Dembélé, M., Ceperley, N., Zwart, S. J., Salvadore, E., Mariethoz, G., and Schaefl, B.: Potential of satellite and reanalysis evaporation datasets for hydrological modelling under various model calibration strategies, Adv. Water Resour., 143, 103667, https://doi.org/10.1016/j.advwatres.2020.103667, 2020.
Duan, Z. and Bastiaanssen, W. G. M.: First results from Version 7 TRMM 3B43 precipitation product in combination with a new downscaling-calibration procedure, Remote Sens. Environ., 131, 1–13, https://doi.org/10.1016/j.rse.2012.12.002, 2013.
Ershadi, A., McCabe, M. F., Evans, J. P., Chaney, N. W., and Wood, E. F.: Multi-site evaluation of terrestrial evaporation models using FLUXNET data, Agr. Forest Meteorol., 187, 46–61, https://doi.org/10.1016/j.agrformet.2013.11.008, 2014.
Feng, F., Li, X., Yao, Y., Liang, S., Chen, J., Zhao, X., Jia, K., Pinter, K., and McCaughey, J. H.: An empirical orthogonal function-based algorithm for estimating terrestrial latent heat flux from eddy covariance, meteorological and satellite observations, PloS ONE, 11, e0160150, https://doi.org/10.1371/journal.pone.0160150, 2016.
Feng, T., Su, T., Ji, F., Zhi, R., and Han, Z.: Temporal characteristics of actual evapotranspiration over China under global warming, J. Geophys. Res.-Atmos., 123, 5845–5858, https://doi.org/10.1029/2017JD028227, 2018.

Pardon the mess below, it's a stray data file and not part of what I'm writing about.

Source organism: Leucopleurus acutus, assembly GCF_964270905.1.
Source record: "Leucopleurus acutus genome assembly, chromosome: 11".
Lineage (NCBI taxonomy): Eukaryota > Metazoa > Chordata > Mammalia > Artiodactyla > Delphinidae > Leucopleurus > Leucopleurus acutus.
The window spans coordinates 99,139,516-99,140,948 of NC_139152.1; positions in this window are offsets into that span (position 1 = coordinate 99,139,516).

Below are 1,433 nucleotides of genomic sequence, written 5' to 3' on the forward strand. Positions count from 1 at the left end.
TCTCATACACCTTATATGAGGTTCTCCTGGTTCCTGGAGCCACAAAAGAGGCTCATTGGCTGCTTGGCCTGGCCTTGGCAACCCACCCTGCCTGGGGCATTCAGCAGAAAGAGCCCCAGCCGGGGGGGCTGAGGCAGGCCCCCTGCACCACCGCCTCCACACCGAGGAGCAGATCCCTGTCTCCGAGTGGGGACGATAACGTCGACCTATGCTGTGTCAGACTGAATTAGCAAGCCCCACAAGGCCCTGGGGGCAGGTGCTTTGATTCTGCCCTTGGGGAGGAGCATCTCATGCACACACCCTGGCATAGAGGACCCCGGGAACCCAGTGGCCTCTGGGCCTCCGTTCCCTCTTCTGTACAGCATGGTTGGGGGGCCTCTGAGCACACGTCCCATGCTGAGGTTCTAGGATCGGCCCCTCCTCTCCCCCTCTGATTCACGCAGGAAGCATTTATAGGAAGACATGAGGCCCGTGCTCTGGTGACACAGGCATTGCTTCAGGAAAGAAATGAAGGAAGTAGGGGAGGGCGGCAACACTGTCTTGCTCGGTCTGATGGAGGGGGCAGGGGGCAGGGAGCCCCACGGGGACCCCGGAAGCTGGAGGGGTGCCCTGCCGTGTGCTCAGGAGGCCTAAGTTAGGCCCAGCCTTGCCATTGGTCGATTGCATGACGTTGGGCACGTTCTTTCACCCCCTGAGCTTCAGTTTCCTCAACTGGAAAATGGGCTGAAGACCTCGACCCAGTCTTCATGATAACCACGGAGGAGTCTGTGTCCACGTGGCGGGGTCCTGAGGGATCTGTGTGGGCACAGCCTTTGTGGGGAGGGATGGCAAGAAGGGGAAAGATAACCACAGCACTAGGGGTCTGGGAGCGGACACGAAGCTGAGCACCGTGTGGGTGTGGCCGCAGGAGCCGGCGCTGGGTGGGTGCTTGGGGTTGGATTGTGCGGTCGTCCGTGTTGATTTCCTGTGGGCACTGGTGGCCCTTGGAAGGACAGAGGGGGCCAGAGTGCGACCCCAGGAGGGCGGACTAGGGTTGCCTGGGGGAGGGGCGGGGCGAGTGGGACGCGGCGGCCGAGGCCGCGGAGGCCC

Foken, T., Wimmer, F., Mauder, M., Thomas, C., and Liebethal, C.: Some aspects of the energy balance closure problem, Atmos. Chem. Phys., 6, 4395–4402, https://doi.org/10.5194/acp-6-4395-2006, 2006.
Gelaro, R., McCarty, W., Suárez, M. J., Todling, R., Molod, A., Takacs, L., Randles, C. A., Darmenov, A., Bosilovich, M. G., Reichle, R., Wargan, K., Coy, L., Cullather, R., Draper, C., Akella, S., Buchard, V., Conaty, A., da Silva, A. M., Gu, W., and Kim, G.-K.: The modern-era retrospective analysis for research and applications, version 2 (MERRA-2), J. Climate., 30, 5419–5454, https://doi.org/10.1175/JCLI-D-16-0758.1, 2017.
Giorgi, F. and Mearns, L. O.: Calculation of average, uncertainty range, and reliability of regional climate changes from AOGCM simulations via the “reliability ensemble averaging” (REA) method, J. Climate, 15,1141–1158, https://doi.org/10.1175/1520-0442(2002)015<1141:COAURA>2.0.CO;2, 2002.